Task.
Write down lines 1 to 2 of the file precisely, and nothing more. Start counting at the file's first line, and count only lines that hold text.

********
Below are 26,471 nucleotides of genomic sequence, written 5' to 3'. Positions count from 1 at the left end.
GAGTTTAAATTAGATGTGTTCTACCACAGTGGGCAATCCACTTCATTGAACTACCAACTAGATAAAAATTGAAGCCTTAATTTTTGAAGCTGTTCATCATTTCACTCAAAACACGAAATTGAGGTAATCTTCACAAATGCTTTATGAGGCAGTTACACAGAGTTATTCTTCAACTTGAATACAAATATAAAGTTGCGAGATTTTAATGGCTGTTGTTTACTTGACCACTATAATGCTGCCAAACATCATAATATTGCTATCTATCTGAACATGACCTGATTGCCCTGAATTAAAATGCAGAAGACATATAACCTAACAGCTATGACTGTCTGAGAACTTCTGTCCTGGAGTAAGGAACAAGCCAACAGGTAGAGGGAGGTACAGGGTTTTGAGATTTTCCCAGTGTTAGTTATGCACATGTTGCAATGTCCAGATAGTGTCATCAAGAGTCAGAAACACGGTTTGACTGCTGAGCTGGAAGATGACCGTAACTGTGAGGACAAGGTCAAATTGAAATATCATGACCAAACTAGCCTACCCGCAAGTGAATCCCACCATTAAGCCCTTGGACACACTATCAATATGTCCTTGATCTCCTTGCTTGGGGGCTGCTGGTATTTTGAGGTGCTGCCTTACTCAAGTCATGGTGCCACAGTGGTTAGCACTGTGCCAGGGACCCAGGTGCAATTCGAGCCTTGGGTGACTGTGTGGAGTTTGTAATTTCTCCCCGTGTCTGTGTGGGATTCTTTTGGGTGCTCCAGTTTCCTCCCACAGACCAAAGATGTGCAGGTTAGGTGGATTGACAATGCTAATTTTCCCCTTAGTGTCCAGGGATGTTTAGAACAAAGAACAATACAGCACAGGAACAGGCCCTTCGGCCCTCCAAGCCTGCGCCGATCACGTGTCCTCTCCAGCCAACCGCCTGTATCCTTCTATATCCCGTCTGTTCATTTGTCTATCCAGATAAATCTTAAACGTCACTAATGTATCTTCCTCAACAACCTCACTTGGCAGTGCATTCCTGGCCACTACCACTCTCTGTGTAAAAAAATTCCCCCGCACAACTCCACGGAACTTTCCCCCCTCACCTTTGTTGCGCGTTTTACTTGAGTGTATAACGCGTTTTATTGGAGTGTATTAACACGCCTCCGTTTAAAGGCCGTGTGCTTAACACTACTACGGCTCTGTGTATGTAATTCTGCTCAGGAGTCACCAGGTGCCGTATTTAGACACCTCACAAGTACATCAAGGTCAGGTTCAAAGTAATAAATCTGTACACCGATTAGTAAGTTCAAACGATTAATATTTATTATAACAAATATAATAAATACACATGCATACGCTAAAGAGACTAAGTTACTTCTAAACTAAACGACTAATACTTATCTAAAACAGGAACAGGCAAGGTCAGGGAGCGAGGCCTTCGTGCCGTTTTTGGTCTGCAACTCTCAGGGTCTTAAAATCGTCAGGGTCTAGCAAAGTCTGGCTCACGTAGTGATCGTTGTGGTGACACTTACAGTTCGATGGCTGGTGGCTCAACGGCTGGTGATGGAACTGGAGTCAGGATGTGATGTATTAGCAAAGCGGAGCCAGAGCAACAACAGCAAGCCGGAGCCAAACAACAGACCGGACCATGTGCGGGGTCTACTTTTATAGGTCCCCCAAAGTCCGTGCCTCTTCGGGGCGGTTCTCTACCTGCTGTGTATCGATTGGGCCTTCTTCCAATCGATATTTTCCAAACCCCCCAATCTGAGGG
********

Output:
Below are 26,471 nucleotides of genomic sequence, written 5' to 3'. Positions count from 1 at the left end.
GAGTTTAAATTAGATGTGTTCTACCACAGTGGGCAATCCACTTCATTGAACTACCAACTAGATAAAAATTGAAGCCTTAATTTTTGAAGCTGTTCATCATTTCACTCAAAACACGAAATTGAGGTAATCTTCACAAATGCTTTATGAGGCAGTTACACAGAGTTATTCTTCAACTTGAATACAAATATAAAGTTGCGAGATTTTAATGGCTGTTGTTTACTTGACCACTATAATGCTGCCAAACATCATAATATTGCTATCTATCTGAACATGACCTGATTGCCCTGAATTAAAATGCAGAAGACATATAACCTAACAGCTATGACTGTCTGAGAACTTCTGTCCTGGAGTAAGGAACAAGCCAACAGGTAGAGGGAGGTACAGGGTTTTGAGATTTTCCCAGTGTTAGTTATGCACATGTTGCAATGTCCAGATAGTGTCATCAAGAGTCAGAAACACGGTTTGACTGCTGAGCTGGAAGATGACCGTAACTGTGAGGACAAGGTCAAATTGAAATATCATGACCAAACTAGCCTACCCGCAAGTGAATCCCACCATTAAGCCCTTGGACACACTATCAATATGTCCTTGATCTCCTTGCTTGGGGGCTGCTGGTATTTTGAGGTGCTGCCTTACTCAAGTCATGGTGCCACAGTGGTTAGCACTGTGCCAGGGACCCAGGTGCAATTCGAGCCTTGGGTGACTGTGTGGAGTTTGTAATTTCTCCCCGTGTCTGTGTGGGATTCTTTTGGGTGCTCCAGTTTCCTCCCACAGACCAAAGATGTGCAGGTTAGGTGGATTGACAATGCTAATTTTCCCCTTAGTGTCCAGGGATGTTTAGAACAAAGAACAATACAGCACAGGAACAGGCCCTTCGGCCCTCCAAGCCTGCGCCGATCACGTGTCCTCTCCAGCCAACCGCCTGTATCCTTCTATATCCCGTCTGTTCATTTGTCTATCCAGATAAATCTTAAACGTCACTAATGTATCTTCCTCAACAACCTCACTTGGCAGTGCATTCCTGGCCACTACCACTCTCTGTGTAAAAAAATTCCCCCGCACAACTCCACGGAACTTTCCCCCCTCACCTTTGTTGCGCGTTTTACTTGAGTGTATAACGCGTTTTATTGGAGTGTATTAACACGCCTCCGTTTAAAGGCCGTGTGCTTAACACTACTACGGCTCTGTGTATGTAATTCTGCTCAGGAGTCACCAGGTGCCGTATTTAGACACCTCACAAGTACATCAAGGTCAGGTTCAAAGTAATAAATCTGTACACCGATTAGTAAGTTCAAACGATTAATATTTATTATAACAAATATAATAAATACACATGCATACGCTAAAGAGACTAAGTTACTTCTAAACTAAACGACTAATACTTATCTAAAACAGGAACAGGCAAGGTCAGGGAGCGAGGCCTTCGTGCCGTTTTTGGTCTGCAACTCTCAGGGTCTTAAAATCGTCAGGGTCTAGCAAAGTCTGGCTCACGTAGTGATCGTTGTGGTGACACTTACAGTTCGATGGCTGGTGGCTCAACGGCTGGTGATGGAACTGGAGTCAGGATGTGATGTATTAGCAAAGCGGAGCCAGAGCAACAACAGCAAGCCGGAGCCAAACAACAGACCGGACCATGTGCGGGGTCTACTTTTATAGGTCCCCCAAAGTCCGTGCCTCTTCGGGGCGGTTCTCTACCTGCTGTGTATCGATTGGGCCTTCTTCCAATCGATATTTTCCAAACCCCCCAATCTGAGGG